Josh Kraushaar on Rick Perry's chances against Obama  Rick Perry would be a "formidable nominee against President Obama, and he poses a stronger threat than most Democrats realize and many Republican strategists acknowledge," argues Josh Kraushaar in National Journal. On the left, people see Perry's global warming skepticism and declaration that Social Security is a Ponzi scheme as signs of his extremism and weakness. But Perry has good political senses and understood the anti-Washington mood before most in Washington. "His broad themes of bureaucratic incompetence and government overreach offer a striking contrast to Obama’s agenda and get at many of the anxieties facing Americans today," and what's more, he can point to a record of job creation, unlike President Obama. "Whether he's responsible for that record is a debatable point, but politically, it is a clear winner." Perry's views on entitlement aren't as big a liability as some predict, Kraushaar says, pointing to two special elections in Nevada and New York where Democrats criticized Republican opponents for their views on entitlements. The attacks haven't worked. The 2010 midterm election showed an electorate tired of an acitivist government, and Obama's concession to give up anti-smog standards shows he is conceding to this mood. Finally, Perry's more moderate approach to immigration issues will serve him well among Hispanic voters. Candidates challenging incumbents have had more liabilities than can be found in Perry's book. "Bill Clinton avoided military service, admitted to smoking pot (without inhaling), and had to deal with rumors of extramarital affairs during the 1992 campaign." Still, he defeated a president "facing rough economic times. ... To quote Democratic strategist James Carville: 'It's the economy, stupid.' If the economy doesn't show signs of improving pronto, Democrats could be staring down the face of President Perry in 2013."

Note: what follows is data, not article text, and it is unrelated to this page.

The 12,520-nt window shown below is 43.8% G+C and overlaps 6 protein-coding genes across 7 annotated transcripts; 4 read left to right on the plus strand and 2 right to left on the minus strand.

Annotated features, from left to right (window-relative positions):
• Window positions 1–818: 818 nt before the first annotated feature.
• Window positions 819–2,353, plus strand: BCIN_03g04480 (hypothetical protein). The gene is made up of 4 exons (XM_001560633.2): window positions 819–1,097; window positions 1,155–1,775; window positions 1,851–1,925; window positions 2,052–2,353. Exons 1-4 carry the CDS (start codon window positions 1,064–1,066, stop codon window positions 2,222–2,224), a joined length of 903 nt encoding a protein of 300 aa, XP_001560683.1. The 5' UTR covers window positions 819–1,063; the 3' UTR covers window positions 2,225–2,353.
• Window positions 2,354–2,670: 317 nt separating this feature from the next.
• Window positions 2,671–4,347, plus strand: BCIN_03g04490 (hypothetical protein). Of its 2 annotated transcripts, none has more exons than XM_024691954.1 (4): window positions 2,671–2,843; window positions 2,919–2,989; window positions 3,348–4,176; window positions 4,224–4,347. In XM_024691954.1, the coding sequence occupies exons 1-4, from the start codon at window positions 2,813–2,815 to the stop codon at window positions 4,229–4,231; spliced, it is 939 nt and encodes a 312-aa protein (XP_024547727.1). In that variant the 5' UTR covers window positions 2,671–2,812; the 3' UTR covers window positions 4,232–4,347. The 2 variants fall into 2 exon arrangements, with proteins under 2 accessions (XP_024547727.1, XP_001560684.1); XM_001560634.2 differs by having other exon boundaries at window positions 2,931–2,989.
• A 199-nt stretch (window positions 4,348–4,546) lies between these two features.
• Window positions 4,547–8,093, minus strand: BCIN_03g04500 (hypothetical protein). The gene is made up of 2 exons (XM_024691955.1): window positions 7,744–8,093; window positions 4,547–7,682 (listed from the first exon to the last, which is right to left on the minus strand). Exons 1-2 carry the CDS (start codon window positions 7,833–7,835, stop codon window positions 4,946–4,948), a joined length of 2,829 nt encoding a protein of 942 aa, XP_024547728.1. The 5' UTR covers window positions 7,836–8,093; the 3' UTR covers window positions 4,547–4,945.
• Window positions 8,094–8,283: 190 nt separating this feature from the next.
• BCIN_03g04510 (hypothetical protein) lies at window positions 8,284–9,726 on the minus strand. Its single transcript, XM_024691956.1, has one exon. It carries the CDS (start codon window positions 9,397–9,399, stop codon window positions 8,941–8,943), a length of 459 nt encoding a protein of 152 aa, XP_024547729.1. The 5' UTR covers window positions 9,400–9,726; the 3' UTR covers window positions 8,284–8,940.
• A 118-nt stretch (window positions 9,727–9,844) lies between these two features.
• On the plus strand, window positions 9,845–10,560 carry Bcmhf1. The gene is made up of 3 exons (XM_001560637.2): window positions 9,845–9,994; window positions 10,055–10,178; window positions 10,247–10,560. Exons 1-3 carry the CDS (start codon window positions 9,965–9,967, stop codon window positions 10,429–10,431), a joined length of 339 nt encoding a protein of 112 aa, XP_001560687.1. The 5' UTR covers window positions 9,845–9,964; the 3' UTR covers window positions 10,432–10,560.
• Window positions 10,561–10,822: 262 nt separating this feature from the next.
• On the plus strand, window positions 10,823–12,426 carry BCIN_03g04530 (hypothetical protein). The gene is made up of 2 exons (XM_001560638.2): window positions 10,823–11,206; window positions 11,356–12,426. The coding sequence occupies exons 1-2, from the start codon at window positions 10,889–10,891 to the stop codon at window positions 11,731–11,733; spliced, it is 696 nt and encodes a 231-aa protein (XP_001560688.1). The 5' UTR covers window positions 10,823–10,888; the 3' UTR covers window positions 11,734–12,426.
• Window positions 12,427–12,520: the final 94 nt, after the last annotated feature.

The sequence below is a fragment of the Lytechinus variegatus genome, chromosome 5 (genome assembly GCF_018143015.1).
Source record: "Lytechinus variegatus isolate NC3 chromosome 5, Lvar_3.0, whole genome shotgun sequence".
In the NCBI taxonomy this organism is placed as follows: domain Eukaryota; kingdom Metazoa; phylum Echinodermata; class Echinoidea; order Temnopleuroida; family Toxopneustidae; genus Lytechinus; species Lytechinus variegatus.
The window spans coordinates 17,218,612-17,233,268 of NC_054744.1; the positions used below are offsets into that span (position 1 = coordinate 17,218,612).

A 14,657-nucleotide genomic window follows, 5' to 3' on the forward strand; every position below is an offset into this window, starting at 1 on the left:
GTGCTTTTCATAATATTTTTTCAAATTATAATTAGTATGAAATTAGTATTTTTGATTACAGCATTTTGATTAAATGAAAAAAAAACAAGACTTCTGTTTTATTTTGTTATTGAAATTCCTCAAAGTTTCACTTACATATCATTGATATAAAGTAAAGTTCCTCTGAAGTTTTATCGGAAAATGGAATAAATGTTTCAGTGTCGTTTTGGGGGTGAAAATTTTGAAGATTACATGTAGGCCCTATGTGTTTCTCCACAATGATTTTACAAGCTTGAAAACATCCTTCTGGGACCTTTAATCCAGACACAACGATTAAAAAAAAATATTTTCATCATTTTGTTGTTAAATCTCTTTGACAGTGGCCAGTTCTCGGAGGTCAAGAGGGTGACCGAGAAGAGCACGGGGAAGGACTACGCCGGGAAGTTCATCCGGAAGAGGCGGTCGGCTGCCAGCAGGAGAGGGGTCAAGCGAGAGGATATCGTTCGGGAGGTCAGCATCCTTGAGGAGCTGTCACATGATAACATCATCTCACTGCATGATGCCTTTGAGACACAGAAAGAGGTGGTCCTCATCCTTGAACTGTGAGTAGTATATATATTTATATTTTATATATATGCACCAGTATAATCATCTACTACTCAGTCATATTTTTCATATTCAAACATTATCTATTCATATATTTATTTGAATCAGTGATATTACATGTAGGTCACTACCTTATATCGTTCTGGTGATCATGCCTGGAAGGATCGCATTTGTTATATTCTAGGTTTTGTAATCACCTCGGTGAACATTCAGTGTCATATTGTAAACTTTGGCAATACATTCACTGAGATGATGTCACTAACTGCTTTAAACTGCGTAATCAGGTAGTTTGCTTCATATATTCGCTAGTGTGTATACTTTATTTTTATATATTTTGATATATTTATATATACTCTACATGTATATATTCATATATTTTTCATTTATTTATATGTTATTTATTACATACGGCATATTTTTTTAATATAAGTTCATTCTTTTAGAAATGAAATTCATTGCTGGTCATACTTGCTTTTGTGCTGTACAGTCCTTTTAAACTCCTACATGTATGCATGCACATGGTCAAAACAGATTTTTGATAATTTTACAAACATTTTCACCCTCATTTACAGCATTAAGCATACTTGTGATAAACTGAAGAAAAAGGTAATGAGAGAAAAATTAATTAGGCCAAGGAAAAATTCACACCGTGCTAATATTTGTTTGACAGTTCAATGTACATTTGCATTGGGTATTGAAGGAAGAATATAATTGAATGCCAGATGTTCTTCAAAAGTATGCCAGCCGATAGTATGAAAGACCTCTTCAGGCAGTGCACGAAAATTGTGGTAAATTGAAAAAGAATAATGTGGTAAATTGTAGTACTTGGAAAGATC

Dana Milbank on Romney's new campaign  Rick Perry's new status as the Republican front-runner "has brought an unexpected gift to his rival: It has, by unburdening Romney of his head-of-the-pack status, released him from the tedious and timid campaign he was running," writes Dana Milbank in The Washington Post. "Relieved of the high expectations, Romney is free to take sides unapologetically in a battle over whether the Republican Party will reclaim its mainstream traditions or remain a protest movement." His job plan released yesterday is "old school," Milbank says. "Cut corporate taxes, encourage energy development and free-trade agreements, and admit more skilled foreign workers." And he only proposes $20 billion in up-front budget cuts, "a pittance by Tea Party standards." Romney was "in his element" as he introduced the plan, using only a page of notes, and leaving aside Tea Party-esque, antigovernment rhetoric. This doesn't make Romney a moderate, but rather, "the corporate establishment's answer to Perry's angry populism." Twice he spoke at Tea Party-friendly events this weekend, but didn't pander. "He defended the need for new financial regulations after the economic collapse. He resisted the idea of a federal right-to-work law. He told the Tea Partyers that he would not defy the Supreme Court on abortion, and he vigorously defended 'Romneycare,'" Milbank says. "Until now, Romney's message was that he really, really wanted to be president. Now, his message is more compelling: Will Republicans choose the cool corporatism of Romney or a guy who talks about secession and treason?" Perry offers none of the technical specifics that Romney does in his prescriptions for the economy, and perhaps this provides Romney a chance to set himself apart in the race, Milbank argues.